(Editor's note: Dr. Sobel will be the keynote speaker at the Journal's Nov. 30 Health Care Conference.)
Let’s say there’s a new medication that could make you live longer, feel more positive, and improve your overall quality of life. It’s an elixir that doesn’t have side effects. It’s effective. And it doesn’t cost a penny.
It’s out there. Really.
[caption id="attachment_43842" align="alignleft" width="198" caption="Dr. David Sobel"][/caption]
It goes by many names—healthy living, wellness, prevention. Its components are happiness and health—because the two are intertwined and have a direct effect on each other.
Here are some scientific data to back that up: People who are happier and enjoy greater satisfaction with life report feeling 50 percent healthier, and their good health lasts: They are less likely to report poor health two years later.
So where can you sign up?
First things first. You can’t control all of your happiness — because your genes determine about half of it.
And major events, such as a new baby, a new spouse or a new home, influence about 10 percent of your happiness.
The good news is, this leaves about 40 percent of your well-being that you are able to influence — by your thoughts and actions.
OK, so that’s easy enough. Right? Just go out buy a new car or get a new, better-paying job. Maybe win the lottery. Instant health and happiness.
Not so fast. Those things can bring a smile to your face, but usually only for a short while. They aren’t usually the keys to lasting happiness and health.
Despite what many people think, money doesn’t “buy happiness.” Money can make a huge difference to people who are poor. When your basic life needs are met, money alone doesn’t boost happiness by very much.
How you spend your money is the key to lasting happiness. If you spend it going out with friends, traveling or on other experiences for you and those around you, it will bring more lasting joy than if you spend money on material items. According to one study, regular vacations can lower cardiovascular risk by 30 percent. Even small vacations can make a difference, so it needn’t be a huge investment.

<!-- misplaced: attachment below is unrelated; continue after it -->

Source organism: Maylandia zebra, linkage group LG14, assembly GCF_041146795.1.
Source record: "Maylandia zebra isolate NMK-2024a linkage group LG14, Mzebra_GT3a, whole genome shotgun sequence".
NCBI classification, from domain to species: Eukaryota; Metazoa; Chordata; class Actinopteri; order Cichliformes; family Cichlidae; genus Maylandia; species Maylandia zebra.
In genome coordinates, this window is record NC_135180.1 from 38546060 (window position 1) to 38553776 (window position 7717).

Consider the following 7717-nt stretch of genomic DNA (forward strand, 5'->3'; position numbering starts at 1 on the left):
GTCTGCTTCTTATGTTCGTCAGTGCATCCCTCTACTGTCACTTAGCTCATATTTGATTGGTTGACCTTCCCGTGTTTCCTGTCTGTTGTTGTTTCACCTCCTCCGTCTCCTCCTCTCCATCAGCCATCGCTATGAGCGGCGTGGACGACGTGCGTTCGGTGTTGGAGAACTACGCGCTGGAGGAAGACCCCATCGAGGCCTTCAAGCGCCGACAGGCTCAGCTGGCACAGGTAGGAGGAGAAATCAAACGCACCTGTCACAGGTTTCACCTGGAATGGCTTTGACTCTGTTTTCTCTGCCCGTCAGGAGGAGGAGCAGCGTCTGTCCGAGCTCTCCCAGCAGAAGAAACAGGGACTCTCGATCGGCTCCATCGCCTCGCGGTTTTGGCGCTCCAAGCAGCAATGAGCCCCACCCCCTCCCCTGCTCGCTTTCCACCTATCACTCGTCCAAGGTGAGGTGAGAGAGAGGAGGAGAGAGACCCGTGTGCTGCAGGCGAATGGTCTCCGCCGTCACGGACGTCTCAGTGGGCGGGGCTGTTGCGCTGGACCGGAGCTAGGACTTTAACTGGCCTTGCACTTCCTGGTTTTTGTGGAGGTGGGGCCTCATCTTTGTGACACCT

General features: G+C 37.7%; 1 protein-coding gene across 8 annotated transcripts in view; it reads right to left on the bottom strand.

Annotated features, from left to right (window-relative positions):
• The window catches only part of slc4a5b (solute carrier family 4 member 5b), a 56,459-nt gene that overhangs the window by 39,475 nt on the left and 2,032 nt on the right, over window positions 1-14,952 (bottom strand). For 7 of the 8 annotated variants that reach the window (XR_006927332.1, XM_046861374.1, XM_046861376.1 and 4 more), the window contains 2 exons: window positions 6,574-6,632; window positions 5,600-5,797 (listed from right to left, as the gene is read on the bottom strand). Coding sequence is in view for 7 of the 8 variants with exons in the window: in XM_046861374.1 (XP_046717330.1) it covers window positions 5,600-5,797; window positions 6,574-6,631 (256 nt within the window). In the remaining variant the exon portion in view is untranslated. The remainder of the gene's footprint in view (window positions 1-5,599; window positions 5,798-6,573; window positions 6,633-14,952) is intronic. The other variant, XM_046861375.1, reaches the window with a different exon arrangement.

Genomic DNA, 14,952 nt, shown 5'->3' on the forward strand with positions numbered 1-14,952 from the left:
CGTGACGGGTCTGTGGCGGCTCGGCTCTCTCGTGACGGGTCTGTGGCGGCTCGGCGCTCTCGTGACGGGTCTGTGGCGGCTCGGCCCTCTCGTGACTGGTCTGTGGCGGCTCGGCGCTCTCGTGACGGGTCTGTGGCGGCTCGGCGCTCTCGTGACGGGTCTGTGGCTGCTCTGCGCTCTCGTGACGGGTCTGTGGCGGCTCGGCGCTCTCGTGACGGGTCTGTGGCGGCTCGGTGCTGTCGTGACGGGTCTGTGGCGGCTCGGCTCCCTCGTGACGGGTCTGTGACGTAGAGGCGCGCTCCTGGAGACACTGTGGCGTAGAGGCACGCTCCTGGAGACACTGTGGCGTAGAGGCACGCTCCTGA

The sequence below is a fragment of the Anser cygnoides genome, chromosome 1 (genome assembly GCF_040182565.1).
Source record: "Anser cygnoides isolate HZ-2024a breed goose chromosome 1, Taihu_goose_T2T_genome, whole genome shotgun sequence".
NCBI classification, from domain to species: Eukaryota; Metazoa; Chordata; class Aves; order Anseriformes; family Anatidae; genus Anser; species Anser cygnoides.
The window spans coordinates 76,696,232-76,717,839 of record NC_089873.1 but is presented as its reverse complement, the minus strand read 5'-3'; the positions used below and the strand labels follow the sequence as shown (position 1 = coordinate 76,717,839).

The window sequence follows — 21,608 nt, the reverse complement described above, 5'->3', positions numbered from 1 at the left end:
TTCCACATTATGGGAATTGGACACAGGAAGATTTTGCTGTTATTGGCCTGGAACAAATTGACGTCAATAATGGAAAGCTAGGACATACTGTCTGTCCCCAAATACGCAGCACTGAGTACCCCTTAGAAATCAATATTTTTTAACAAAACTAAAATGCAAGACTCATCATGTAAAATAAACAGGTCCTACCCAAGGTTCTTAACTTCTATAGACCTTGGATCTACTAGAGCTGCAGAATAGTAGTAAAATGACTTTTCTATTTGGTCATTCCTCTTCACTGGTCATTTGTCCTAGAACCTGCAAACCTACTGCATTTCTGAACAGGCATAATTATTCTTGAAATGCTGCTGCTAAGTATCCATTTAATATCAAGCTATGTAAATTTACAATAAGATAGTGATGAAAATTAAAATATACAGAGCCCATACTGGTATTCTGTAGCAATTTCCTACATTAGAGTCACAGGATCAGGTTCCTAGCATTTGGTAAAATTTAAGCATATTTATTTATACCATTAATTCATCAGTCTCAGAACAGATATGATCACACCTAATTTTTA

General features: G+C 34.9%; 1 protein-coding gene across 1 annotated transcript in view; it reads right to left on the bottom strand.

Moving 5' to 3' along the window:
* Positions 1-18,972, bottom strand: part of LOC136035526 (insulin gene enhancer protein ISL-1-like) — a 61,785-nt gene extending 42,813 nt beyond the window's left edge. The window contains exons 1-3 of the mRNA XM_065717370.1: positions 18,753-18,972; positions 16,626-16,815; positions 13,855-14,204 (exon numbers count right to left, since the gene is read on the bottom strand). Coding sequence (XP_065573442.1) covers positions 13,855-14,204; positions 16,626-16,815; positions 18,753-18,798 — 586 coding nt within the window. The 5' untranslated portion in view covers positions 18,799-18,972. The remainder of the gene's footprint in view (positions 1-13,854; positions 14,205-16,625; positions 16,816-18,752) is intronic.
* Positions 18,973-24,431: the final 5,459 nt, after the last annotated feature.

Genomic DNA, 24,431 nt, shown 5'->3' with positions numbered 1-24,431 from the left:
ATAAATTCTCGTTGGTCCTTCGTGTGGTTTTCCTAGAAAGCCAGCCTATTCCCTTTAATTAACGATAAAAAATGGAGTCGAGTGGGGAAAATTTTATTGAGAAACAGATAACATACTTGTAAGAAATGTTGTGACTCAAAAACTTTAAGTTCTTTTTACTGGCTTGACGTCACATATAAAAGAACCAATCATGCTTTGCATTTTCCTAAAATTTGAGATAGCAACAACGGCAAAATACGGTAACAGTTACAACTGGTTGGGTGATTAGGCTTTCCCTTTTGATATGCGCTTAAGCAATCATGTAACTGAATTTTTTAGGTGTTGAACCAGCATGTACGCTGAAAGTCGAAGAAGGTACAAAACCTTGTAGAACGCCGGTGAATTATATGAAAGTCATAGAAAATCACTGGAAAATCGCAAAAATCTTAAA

You can also increase happiness -- and by extension, your health – by doing small things for yourself throughout the day.
Here are some scientifically proven mood-enhancers.
-- Savor simple, fun activities such as spending time outdoors, eating your favorite foods, and relaxing to music.
-- Look for humor in your life — and feel the healing power of laughter.
-- Practice gratitude by writing lists of things for which you are thankful, things you take for granted, and people who mean a great deal to you. Studies have shown that doing this for two weeks leads to measurable improvement in life satisfaction.
-- Write notes to people you are grateful for knowing and be as specific as possible in your praise — the details make a big difference in elevating your mood, and theirs.
-- Indulge your senses. Studies show looking at nature, taking short naps, and receiving a massage can have positive effects on your health.
-- Focus on something else or a living creature besides yourself. When you connect with faith or philosophy, for example, or care for plants or pets — you actually improve your health and survival.